Pages: 146 - 155
      Abstract: Thousands of scholars and hundreds of millions of dollars are devoted to the study of management. What has society gained from this significant and ongoing allocation of scarce talent and money? As many of our most senior scholars have noted, less than we would like. We can do better. Through an organized process, we can develop more managerial knowledge with fewer resources. In this essay, I outline two suggestions—roadmaps and the Theories of Management Catalog—that could organize and advance management knowledge and bring us into better fit with our decreasingly munificent environment.
      PubDate: 2016-04-29T04:50:07-07:00
      DOI: 10.1177/1476127015604842
      Issue No: Vol. 14, No. 2 (2016)
  • Divide and conquer, or the disintegration of strategic management: Its
           time to celebrate
    • Authors: Arend; R. J.
      Pages: 156 - 166
      Abstract: Every so often it is useful for a field of study to take the time to self-reflect and consider its existence from a high level in order to re-evaluate and possibly re-direct its resource allocations moving forward (where such reflection has become a wonderful and valuable standard in Strategic Organization!). In this essay, we counter Hambrick’s call to consolidate with a radical suggestion to separate the field of strategic organization into at least two camps. We offer a sound logic for that split and detail its hypothetical positive implications for the field in terms of the possibilities for improved research resource allocation and improved practical impact.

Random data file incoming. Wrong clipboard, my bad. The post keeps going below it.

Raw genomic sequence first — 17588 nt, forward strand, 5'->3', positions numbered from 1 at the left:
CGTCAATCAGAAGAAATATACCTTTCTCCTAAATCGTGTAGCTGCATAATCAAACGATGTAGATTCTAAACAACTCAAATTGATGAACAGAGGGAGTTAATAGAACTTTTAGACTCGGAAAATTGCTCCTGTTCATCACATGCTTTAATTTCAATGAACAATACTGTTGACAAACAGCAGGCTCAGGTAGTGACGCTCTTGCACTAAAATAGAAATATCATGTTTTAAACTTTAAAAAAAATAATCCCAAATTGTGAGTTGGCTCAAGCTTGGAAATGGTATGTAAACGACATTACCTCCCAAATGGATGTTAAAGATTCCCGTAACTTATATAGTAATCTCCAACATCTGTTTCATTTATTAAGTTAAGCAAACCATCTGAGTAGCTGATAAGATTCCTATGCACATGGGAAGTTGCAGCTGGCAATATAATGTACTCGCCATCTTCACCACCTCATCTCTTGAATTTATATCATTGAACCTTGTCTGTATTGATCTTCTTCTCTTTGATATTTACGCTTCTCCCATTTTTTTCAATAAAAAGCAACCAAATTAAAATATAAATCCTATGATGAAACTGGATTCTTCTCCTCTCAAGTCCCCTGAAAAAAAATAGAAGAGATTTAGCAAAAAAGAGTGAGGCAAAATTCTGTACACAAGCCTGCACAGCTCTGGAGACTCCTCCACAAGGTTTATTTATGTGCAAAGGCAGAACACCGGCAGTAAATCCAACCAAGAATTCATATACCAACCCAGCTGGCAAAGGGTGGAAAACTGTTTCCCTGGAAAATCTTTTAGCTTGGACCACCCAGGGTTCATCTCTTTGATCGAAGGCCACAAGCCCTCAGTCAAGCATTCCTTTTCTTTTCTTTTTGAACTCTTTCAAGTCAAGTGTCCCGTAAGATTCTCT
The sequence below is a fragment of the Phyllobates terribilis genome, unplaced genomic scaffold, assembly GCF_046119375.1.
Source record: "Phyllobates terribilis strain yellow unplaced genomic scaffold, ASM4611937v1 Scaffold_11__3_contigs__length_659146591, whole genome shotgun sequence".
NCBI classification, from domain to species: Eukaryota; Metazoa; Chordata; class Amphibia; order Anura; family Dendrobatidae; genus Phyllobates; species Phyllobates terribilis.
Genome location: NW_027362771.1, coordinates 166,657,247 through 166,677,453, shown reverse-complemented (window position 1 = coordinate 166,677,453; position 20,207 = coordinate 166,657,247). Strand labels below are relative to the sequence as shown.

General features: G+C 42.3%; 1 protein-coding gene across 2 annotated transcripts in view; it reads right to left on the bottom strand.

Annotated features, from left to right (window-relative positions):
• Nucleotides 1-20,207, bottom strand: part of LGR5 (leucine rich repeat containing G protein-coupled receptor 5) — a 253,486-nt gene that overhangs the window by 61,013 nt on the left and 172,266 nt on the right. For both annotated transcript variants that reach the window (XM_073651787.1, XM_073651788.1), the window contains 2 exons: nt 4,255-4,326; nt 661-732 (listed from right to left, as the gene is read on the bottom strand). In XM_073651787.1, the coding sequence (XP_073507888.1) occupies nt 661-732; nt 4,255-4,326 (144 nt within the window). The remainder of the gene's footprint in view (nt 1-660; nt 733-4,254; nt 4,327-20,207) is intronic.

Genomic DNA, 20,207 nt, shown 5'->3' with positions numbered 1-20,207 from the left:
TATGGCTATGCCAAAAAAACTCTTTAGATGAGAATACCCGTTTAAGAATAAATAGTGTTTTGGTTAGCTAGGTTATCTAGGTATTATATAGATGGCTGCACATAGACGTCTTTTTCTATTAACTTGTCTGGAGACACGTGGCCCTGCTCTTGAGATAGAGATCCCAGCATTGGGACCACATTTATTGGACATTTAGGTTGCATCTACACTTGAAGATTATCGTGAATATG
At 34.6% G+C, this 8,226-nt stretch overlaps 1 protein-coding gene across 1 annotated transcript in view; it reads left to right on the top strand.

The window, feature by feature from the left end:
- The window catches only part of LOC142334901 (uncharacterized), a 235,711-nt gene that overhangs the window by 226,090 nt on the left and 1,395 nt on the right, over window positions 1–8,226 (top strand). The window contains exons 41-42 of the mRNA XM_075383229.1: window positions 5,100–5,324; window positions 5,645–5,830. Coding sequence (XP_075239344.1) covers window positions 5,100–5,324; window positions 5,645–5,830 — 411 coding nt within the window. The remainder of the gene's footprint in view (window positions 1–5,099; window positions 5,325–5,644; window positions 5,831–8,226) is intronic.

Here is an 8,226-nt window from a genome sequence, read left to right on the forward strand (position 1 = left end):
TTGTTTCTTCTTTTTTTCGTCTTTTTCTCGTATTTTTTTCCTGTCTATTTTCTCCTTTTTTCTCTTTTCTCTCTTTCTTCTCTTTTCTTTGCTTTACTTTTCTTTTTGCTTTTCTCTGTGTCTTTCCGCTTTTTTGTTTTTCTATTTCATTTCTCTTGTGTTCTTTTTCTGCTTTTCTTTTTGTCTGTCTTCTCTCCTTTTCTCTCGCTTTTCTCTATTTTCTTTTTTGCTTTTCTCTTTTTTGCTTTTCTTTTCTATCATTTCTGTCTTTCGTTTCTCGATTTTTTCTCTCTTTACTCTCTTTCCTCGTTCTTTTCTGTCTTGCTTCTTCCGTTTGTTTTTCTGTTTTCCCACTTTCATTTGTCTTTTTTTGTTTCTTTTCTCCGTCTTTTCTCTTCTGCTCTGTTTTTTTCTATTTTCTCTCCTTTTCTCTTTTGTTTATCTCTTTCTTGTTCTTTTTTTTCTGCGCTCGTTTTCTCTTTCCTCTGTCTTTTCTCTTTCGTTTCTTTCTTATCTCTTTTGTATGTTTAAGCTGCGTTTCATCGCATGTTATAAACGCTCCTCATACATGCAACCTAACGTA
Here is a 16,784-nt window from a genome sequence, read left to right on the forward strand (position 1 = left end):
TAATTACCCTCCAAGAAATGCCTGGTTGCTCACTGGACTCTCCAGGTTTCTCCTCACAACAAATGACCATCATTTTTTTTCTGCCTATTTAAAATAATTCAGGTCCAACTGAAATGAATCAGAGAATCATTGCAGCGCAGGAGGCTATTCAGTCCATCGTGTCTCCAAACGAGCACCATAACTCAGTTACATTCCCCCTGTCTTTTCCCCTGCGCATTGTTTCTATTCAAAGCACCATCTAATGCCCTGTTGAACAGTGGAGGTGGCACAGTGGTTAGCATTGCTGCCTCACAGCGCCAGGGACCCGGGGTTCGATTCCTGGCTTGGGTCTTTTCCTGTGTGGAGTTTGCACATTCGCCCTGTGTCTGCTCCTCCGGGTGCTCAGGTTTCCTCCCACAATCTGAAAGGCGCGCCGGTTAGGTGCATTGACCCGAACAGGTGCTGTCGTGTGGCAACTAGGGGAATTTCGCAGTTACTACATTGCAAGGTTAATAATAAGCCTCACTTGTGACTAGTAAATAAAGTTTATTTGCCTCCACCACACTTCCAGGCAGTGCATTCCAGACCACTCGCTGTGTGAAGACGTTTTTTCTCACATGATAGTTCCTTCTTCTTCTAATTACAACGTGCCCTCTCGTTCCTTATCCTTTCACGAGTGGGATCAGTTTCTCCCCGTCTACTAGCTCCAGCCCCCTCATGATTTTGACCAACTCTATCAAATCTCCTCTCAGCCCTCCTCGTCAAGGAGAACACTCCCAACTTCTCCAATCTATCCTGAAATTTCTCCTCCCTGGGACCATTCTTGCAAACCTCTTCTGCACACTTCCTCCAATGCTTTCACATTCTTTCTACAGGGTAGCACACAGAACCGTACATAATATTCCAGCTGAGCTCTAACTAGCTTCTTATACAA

PubDate: 2016-04-29T04:50:07-07:00
      DOI: 10.1177/1476127016629774
      Issue No: Vol. 14, No. 2 (2016)
  • Collegial "nests" can foster critical thinking, innovative ideas, and
           scientific progress
    • Authors: Schwab, A; Starbuck, W. H.
      Pages: 167 - 177
      Abstract: How can management and strategy scholars organize to generate more productive, more innovative, and more impactful research? With appropriate cultures and leaders, small and egalitarian discussion groups that we call "collegial nests" can become powerful generators of innovative ideas and creators of extraordinary scholars. Collegial nests need cultures that free participants to think critically, to cherish new viewpoints, and to speak freely without fear of ridicule. They also need leaders who model such cultures and facilitate frequent discussions. Two case examples illustrate how productive collegial nests can create better science and better scientists. To generate scientific innovation and progress on a large scale, many autonomous groups tackling related issues are desirable. Modern communication technology is making it feasible for groups to operate over large distances and to coordinate with each other at very low cost. Collegial nests offer greater potential for enhancing scholarly productivity and innovation than do attempts to regulate scholarship via hierarchical structures. Multiplicity can lower the probability of wasting resources on low-yield paths, egalitarian control can reduce the influence of vested interests, and a combination of shared goals and partial autonomy can integrate enthusiasm with sensible risk taking.
      PubDate: 2016-04-29T04:50:07-07:00
      DOI: 10.1177/1476127016643715
      Issue No: Vol. 14, No. 2 (2016)
School of Mathematical and Computer Sciences
Heriot-Watt University
Edinburgh, EH14 4AS, UK
Tel: +00 44 (0)131 4513762
Fax: +00 44 (0)131 4513327